Which Once-Popular Cars Are Vanishing from Our Roads?

Recent research has exposed which familiar cars are at risk of vanishing from Britain’s roads and which are destined for the same fate in the next few years. All of these cars are reportedly being seen less on the roads and less in MOT Gloucester test centres such as swift fit uk year after year.

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A car leasing specialist investigated vehicle licensing statistics provided by the Department of Transport and focused on data from between 1994 and 2017.

The Rarest Cars

The Morris Ital was discovered to be Britain’s rarest car, with only 32 models currently registered, in contrast to over 17,700 vehicles in 1994.

Once-popular cars such as the Vauxhall Chevette and Austin Allegro boasted 33,000 and 56,000 cars on the road in 1994, respectively. In 2017, there were fewer than 200 of each still on the road.

It is also bad news for fans of Ford classic cars too, as numbers of well-known models such as the Ford Sierra have dropped a colossal 99 per cent. In 1994, over a million of us owned a Ford Sierra. Nowadays, there are only 2,638 in the UK.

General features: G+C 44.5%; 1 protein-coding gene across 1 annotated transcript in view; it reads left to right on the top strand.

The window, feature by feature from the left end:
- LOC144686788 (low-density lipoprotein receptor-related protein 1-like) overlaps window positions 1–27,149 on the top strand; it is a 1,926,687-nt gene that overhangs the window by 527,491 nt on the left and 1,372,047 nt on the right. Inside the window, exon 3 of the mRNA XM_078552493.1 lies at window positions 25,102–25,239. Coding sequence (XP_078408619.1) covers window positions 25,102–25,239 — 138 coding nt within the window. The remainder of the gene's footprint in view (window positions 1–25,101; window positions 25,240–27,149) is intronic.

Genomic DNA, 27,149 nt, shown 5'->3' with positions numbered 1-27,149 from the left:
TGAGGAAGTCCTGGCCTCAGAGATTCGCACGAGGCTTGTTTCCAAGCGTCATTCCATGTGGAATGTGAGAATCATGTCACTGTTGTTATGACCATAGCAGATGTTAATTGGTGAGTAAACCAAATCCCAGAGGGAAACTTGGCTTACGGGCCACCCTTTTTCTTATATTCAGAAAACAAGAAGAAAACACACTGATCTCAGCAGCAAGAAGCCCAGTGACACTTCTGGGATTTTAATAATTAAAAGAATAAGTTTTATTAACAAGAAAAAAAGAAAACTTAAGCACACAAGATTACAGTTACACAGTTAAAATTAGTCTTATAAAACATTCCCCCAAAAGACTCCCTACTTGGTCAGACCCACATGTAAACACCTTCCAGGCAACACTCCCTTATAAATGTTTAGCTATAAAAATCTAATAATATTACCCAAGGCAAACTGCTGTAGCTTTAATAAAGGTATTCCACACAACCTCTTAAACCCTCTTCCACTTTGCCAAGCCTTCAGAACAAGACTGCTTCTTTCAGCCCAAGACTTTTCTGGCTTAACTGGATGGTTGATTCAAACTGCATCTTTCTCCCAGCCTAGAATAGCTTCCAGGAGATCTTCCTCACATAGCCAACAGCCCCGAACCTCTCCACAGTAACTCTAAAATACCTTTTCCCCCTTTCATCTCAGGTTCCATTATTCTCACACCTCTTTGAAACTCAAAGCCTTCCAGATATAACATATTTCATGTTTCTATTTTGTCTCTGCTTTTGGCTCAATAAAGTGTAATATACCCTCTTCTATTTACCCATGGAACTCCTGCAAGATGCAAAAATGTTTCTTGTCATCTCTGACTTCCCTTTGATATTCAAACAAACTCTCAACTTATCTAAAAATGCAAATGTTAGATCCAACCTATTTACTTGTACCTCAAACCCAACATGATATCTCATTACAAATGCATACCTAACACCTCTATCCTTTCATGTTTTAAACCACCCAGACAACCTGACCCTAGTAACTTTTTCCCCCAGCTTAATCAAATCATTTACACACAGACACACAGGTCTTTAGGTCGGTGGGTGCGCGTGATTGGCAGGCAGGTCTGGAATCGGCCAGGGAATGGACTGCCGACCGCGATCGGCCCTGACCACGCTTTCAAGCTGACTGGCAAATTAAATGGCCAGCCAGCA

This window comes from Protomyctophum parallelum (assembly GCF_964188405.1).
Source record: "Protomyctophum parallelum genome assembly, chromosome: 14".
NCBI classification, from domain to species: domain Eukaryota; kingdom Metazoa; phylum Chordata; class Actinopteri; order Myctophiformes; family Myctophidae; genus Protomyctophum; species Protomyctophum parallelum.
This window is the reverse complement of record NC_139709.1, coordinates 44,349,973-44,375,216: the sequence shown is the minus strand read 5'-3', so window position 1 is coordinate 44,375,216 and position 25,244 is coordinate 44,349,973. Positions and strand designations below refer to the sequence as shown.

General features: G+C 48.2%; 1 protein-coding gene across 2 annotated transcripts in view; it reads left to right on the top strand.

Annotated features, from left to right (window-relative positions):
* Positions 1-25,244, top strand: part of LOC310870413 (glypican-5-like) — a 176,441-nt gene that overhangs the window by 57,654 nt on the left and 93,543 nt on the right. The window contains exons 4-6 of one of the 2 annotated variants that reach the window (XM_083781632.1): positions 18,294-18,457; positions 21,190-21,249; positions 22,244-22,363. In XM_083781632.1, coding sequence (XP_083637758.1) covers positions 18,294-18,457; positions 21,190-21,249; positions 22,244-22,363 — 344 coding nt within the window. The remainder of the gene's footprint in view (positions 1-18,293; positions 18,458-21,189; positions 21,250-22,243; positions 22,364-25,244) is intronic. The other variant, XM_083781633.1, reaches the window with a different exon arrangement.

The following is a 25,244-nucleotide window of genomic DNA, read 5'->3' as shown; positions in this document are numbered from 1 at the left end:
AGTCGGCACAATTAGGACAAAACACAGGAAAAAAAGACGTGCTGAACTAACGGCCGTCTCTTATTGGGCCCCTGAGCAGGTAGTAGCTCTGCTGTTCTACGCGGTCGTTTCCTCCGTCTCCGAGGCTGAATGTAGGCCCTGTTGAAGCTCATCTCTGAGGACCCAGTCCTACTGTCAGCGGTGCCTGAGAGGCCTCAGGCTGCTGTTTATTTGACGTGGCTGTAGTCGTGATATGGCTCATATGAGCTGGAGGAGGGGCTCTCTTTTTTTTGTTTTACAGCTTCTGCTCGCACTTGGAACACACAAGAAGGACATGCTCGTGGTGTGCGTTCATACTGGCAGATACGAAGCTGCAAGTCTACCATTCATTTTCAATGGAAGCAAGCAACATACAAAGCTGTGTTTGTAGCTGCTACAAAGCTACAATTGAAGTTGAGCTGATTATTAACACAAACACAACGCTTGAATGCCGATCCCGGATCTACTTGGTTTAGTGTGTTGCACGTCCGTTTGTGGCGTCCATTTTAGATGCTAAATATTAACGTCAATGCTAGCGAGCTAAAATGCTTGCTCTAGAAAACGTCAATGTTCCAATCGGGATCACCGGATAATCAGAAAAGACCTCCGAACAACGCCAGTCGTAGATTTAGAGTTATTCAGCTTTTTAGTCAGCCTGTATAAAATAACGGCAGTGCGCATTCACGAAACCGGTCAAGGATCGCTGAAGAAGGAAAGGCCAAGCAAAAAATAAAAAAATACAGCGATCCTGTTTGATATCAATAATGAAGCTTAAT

The number of Ford Cortinas on Britain’s roads has also massively decreased. There were reportedly 119,778 Ford Cortinas in the UK in 1994, which has reduced by 97 per cent to merely 3,500 today.

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However, Ford continues to be a popular choice of manufacturer for UK drivers. There are reportedly over 1.5 million Ford Fiesta cars in Britain.

The Cars Destined to Disappear

The research has also uncovered which cars are headed for the same fate as Ford Sierra, Morris Ital and other classics.

Shockingly, a number of cars that are at risk of becoming endangered in the years to follow include some best-selling models of only ten years ago.

Rated the tenth most owned car of 2008, numbers of Vauxhall Vectras have rapidly fallen in the past decade. Falling 72 per cent, there are around 157,000 cars in the UK compared to 579,000 ten years ago.

The Ford Mondeo, another top ten car of 2008, has not fared any better, with the number of cars declining by half to just 373,000 in the UK – down from 749,000 in 2008.

Other cars at risk of disappearing include the Ford KA, which has seen numbers reduce by around a third in ten years, from 440,000 to around 273,000.

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